Mitchell would have little of that. Her sessions were sealed to the extent that, when King's engineer requested access to the piano Mitchell was using, they had to sneak into Studio A while she was gone. After the last year, Mitchell needed a sanctuary.
"If you looked at me, I would weep," she told Musician in 1983. "We had to lock the doors to make that album. Nobody was allowed in. Socially, I was an absolute wreck. Imagine yourself stripped of all defences."
Four other people played on Blue - Kunkel, Taylor, Stephen Stills and pedal steel whiz Sneaky Pete Kleinow. But it's possible to listen from start to finish and barely notice them. Kunkel's Sonor drums and Kleinow's steel whinnies during California blend into Mitchell's sharp but shimmering dulcimer chords. Stills' bass line on Carey clings so closely to her see-sawing voice that it feels like a special effect. The players weren't assuming she'd keep their stuff, anyways. "She's so secure that, when she said hello and thanks for coming, I'd do what occurred to me," Stills tells MOJO today. "I was very clear that she was free to erase it."
In this secluded setting, Mitchell could let everything out, the first 27 years of her life's emotional detritus extracted in 10 multivalent songs. She had been playing Little Green, a number she revealed decades later was about giving up her daughter for adoption, since at least 1967. Floating through delicate acoustic guitar, it's examination of lost innocence slipped seamlessly into Blue. As though its happy "icicles and birthday clothes" were metaphorical contrasts for its unnamed sorrows.
In some ways, its inevitable acceptance of hardship offers the anticipatory inverse of The Last Time I Saw Richard, the fraught piano finale about refusing to accept the doomed news of love. Richard warns her about the sad, cynical fate of romantics. "All good dreamers pass this way some day," she rebuts, her suddenly frail voice almost buckling beneath the burden. "Only a dark cocoon before I get my gorgeous wings and fly away."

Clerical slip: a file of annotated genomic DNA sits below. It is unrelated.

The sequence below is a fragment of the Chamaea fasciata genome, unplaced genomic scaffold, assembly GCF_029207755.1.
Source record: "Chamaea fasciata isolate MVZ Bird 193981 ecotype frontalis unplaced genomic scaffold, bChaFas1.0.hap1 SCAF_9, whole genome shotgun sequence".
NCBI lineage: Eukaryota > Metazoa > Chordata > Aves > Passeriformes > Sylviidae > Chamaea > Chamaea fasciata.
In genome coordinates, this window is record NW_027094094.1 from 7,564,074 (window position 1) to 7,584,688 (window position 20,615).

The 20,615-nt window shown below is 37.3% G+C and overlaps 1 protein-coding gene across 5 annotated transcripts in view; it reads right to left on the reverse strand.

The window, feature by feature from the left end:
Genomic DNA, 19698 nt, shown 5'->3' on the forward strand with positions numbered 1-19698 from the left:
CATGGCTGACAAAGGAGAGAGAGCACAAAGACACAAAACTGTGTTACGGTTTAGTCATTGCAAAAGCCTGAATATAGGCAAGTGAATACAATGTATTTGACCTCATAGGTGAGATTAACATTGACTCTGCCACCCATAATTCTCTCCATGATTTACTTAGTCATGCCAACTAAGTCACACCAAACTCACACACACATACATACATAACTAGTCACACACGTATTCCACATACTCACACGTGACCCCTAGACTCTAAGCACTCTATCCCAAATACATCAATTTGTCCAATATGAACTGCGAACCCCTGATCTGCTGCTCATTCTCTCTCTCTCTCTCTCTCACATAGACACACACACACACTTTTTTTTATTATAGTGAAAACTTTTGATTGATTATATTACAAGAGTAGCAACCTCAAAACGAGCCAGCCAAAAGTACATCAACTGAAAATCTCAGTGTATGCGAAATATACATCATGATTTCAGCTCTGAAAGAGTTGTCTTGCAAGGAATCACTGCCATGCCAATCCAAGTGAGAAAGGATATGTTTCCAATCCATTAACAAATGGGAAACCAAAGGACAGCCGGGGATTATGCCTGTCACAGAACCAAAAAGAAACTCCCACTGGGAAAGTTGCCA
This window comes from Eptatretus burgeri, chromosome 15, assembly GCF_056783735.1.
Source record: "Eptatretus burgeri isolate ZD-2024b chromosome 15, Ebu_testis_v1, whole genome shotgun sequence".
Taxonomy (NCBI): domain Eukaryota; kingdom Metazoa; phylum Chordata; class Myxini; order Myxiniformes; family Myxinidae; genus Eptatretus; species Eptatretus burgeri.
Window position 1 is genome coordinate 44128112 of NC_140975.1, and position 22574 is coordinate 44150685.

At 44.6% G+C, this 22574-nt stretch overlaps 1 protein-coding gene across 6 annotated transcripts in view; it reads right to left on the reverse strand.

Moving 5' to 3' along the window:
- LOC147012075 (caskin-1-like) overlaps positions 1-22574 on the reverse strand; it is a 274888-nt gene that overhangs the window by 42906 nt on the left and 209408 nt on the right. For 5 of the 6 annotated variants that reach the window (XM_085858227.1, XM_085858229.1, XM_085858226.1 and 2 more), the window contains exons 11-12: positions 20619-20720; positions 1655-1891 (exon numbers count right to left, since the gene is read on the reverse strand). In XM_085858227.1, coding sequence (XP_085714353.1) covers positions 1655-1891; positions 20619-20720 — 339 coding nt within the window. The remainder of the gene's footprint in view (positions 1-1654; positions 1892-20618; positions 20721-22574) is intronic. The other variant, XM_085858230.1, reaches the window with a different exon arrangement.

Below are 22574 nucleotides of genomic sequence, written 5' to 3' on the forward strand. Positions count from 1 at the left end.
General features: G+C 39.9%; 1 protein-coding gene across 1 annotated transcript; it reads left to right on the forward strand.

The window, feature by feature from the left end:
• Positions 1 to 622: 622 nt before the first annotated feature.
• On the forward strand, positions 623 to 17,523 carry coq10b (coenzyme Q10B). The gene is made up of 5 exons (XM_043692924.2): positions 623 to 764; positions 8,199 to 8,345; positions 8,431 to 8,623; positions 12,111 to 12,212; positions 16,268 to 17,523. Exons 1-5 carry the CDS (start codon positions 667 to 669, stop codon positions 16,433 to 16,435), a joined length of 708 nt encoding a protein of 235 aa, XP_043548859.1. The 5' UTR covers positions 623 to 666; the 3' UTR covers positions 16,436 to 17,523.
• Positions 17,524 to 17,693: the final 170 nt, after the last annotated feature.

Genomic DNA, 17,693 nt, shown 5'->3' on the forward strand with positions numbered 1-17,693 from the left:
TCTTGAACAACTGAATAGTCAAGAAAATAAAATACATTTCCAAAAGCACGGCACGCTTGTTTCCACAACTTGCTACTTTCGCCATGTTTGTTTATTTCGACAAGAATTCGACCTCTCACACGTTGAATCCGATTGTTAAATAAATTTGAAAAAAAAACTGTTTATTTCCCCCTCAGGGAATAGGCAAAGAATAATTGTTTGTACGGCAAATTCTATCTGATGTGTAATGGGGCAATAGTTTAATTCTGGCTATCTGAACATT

Mitchell finished Blue early in the spring - a little more than a year since she arrived in Crete, about half a year since she made the beast lay down on the Isle of Wight. Her relationship with Taylor didn't really survive the sessions, becoming a casualty of their individual struggles for meaning. Taylor was there to play guitar on Blue, but, for Mitchell, that was the extent of his support.
"James was a walking psychological disaster, anyways," Mitchell told Mercer decades later. "He was in no position to point a finger."
Or, as Asher puts it: "Joni and James made each other happy. And then they made each other miserable.
Nearly three years after Tim Considine snapped his low-light phots of Mitchell during her Troubadour debut, Gary Burden called. Despite Crosby's criticism, Mitchell had held onto Considine's photo and hoped to use it for the cover of her new album. By that point, Burden was an icon of record art, having worked with Neil Young, Steppenwolf, and The Doors. Considine loved his work and handed over the negative, never thinking about a fee.
"I have never given anyone a negative after that," says Considine, laughing and then sighing. "I like everything Gary ever did - except for Blue."
Burden bathed the picture in a blue light and sharpened the image until it looked almost like an antique daguerreotype - extreme contrast and edges, so that every crease of Mitchell's face looks deep, like a steep canyon on a topographical map. In 1968, Considine felt he had captured a certain softness; Burden, however, tapped Mitchell's experiences since, the windfall of highs and lows. Considine is still not sure who made the call, Mitchell or Burden, and it remains the only album cover he's shot.
Burden's version, at least, aligns with Mitchell's own take on that time, a moment when she felt so vulnerable she soon retreated to a cabin in rural Canada, where she planned to garden, maybe live without electricity, and write. After Blue was released in June 1971, she rarely appeared in public for the better part of a year. Never again would she make an album as exposed, unfiltered, and unflinching.
"I love that record more than any of them, really," Mitchell said in 1983, before her decades-long battle with it's confessional legacy. "I'll never be that pure again."
The Reprise Albums (1968-1971) containing newly remastered versions of Joni Mitchell's Song To A Seagull, Clouds, Ladies Of The Canyon and Blue, is available in 4-CD, 4-LP and digital formats from June 45 through Rhino.